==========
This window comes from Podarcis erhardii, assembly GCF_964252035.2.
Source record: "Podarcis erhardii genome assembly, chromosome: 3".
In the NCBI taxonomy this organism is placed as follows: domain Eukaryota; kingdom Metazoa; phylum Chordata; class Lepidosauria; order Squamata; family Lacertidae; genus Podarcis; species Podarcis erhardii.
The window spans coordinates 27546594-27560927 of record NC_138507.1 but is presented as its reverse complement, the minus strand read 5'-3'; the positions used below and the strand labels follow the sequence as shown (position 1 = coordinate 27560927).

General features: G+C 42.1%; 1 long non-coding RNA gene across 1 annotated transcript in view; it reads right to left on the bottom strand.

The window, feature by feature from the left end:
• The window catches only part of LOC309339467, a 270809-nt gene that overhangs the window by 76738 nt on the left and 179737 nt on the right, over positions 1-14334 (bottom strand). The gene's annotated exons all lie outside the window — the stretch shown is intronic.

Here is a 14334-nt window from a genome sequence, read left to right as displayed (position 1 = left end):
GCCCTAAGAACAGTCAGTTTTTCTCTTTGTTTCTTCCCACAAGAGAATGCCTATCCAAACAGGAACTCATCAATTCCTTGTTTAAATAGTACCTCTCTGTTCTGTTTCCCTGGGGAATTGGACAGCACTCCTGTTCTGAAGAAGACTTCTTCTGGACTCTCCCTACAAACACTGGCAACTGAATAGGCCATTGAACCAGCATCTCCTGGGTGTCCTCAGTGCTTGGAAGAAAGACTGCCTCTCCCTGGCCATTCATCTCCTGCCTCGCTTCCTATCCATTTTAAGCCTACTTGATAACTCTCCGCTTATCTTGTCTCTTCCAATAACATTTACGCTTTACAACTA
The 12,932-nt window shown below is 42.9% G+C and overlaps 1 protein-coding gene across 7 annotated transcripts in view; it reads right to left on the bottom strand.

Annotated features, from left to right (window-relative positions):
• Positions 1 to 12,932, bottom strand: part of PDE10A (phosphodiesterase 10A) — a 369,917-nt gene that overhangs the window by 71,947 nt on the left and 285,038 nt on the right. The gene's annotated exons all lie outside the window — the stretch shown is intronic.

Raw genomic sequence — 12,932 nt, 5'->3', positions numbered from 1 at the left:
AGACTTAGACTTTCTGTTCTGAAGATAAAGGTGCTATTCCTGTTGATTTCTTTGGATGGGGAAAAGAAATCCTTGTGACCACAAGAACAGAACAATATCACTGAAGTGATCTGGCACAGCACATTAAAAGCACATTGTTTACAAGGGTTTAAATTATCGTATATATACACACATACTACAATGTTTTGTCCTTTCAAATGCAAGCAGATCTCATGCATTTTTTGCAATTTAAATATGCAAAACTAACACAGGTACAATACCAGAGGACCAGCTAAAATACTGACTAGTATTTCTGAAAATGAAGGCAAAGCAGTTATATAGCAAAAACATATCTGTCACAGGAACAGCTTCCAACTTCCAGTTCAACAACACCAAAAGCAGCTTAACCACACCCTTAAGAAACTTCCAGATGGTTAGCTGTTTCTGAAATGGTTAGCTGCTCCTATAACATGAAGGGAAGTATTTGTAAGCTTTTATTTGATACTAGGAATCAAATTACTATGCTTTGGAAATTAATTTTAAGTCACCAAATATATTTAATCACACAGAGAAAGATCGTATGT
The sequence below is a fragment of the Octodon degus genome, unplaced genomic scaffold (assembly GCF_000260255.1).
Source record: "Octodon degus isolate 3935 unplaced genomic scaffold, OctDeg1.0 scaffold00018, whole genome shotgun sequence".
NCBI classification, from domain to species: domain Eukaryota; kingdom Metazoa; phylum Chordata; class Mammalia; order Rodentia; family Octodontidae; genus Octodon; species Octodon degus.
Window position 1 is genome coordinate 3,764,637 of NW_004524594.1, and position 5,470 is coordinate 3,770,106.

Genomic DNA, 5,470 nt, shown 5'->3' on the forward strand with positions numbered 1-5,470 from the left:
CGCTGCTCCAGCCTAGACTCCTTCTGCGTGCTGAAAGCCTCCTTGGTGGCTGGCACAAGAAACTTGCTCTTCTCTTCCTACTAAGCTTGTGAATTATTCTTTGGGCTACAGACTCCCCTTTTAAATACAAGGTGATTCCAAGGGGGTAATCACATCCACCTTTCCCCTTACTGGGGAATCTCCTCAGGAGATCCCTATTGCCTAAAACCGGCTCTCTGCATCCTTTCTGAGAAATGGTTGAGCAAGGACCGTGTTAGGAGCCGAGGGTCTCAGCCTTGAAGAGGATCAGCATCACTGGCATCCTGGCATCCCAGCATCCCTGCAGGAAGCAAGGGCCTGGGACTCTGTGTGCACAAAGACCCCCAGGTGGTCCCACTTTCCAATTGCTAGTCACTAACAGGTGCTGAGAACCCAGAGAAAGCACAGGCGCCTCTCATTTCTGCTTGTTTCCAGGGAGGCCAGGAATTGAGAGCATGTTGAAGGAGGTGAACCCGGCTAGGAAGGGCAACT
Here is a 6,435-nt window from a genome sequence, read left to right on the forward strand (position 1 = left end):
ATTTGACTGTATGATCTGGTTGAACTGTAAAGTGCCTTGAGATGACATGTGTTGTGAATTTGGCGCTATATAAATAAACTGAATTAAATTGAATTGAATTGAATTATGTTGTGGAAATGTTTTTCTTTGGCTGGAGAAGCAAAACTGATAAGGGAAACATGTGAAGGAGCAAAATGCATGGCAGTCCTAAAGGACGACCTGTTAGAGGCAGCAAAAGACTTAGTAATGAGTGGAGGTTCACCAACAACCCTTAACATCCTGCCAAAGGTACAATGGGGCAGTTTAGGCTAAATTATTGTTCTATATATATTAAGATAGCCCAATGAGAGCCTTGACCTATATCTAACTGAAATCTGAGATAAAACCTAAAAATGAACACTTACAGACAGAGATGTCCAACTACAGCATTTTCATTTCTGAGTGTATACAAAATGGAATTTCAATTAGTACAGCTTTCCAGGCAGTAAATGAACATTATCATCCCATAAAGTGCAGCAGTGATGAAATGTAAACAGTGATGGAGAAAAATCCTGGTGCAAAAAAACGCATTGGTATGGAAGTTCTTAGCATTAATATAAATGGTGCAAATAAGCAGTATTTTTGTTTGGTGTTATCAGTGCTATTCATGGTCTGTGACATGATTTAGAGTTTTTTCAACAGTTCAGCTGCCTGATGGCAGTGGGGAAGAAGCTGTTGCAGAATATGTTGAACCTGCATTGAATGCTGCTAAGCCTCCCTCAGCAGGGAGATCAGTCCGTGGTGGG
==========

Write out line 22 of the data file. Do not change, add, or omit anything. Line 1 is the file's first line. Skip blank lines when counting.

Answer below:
ATTTGACTGTATGATCTGGTTGAACTGTAAAGTGCCTTGAGATGACATGTGTTGTGAATTTGGCGCTATATAAATAAACTGAATTAAATTGAATTGAATTGAATTATGTTGTGGAAATGTTTTTCTTTGGCTGGAGAAGCAAAACTGATAAGGGAAACATGTGAAGGAGCAAAATGCATGGCAGTCCTAAAGGACGACCTGTTAGAGGCAGCAAAAGACTTAGTAATGAGTGGAGGTTCACCAACAACCCTTAACATCCTGCCAAAGGTACAATGGGGCAGTTTAGGCTAAATTATTGTTCTATATATATTAAGATAGCCCAATGAGAGCCTTGACCTATATCTAACTGAAATCTGAGATAAAACCTAAAAATGAACACTTACAGACAGAGATGTCCAACTACAGCATTTTCATTTCTGAGTGTATACAAAATGGAATTTCAATTAGTACAGCTTTCCAGGCAGTAAATGAACATTATCATCCCATAAAGTGCAGCAGTGATGAAATGTAAACAGTGATGGAGAAAAATCCTGGTGCAAAAAAACGCATTGGTATGGAAGTTCTTAGCATTAATATAAATGGTGCAAATAAGCAGTATTTTTGTTTGGTGTTATCAGTGCTATTCATGGTCTGTGACATGATTTAGAGTTTTTTCAACAGTTCAGCTGCCTGATGGCAGTGGGGAAGAAGCTGTTGCAGAATATGTTGAACCTGCATTGAATGCTGCTAAGCCTCCCTCAGCAGGGAGATCAGTCCGTGGTGGG